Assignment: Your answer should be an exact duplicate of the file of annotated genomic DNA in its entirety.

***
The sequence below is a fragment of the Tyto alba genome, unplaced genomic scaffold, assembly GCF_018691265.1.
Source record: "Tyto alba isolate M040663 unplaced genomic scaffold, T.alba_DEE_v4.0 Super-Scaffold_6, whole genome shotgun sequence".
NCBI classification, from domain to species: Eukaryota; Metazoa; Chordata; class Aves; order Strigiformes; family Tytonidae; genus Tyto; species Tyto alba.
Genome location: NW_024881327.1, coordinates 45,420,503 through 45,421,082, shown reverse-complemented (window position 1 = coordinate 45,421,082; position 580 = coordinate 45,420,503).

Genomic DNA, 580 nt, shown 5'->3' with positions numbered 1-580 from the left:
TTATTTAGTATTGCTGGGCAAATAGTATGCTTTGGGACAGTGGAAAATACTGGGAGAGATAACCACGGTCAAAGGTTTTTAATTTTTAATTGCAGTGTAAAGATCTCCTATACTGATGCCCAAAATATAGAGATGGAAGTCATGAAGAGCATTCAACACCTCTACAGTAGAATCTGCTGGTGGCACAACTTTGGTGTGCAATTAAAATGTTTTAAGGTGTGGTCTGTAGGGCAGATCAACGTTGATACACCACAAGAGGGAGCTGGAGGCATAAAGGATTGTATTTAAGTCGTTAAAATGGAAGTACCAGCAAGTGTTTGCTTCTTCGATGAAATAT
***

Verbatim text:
The sequence below is a fragment of the Tyto alba genome, unplaced genomic scaffold, assembly GCF_018691265.1.
Source record: "Tyto alba isolate M040663 unplaced genomic scaffold, T.alba_DEE_v4.0 Super-Scaffold_6, whole genome shotgun sequence".
NCBI classification, from domain to species: Eukaryota; Metazoa; Chordata; class Aves; order Strigiformes; family Tytonidae; genus Tyto; species Tyto alba.
Genome location: NW_024881327.1, coordinates 45,420,503 through 45,421,082, shown reverse-complemented (window position 1 = coordinate 45,421,082; position 580 = coordinate 45,420,503).

Genomic DNA, 580 nt, shown 5'->3' with positions numbered 1-580 from the left:
TTATTTAGTATTGCTGGGCAAATAGTATGCTTTGGGACAGTGGAAAATACTGGGAGAGATAACCACGGTCAAAGGTTTTTAATTTTTAATTGCAGTGTAAAGATCTCCTATACTGATGCCCAAAATATAGAGATGGAAGTCATGAAGAGCATTCAACACCTCTACAGTAGAATCTGCTGGTGGCACAACTTTGGTGTGCAATTAAAATGTTTTAAGGTGTGGTCTGTAGGGCAGATCAACGTTGATACACCACAAGAGGGAGCTGGAGGCATAAAGGATTGTATTTAAGTCGTTAAAATGGAAGTACCAGCAAGTGTTTGCTTCTTCGATGAAATAT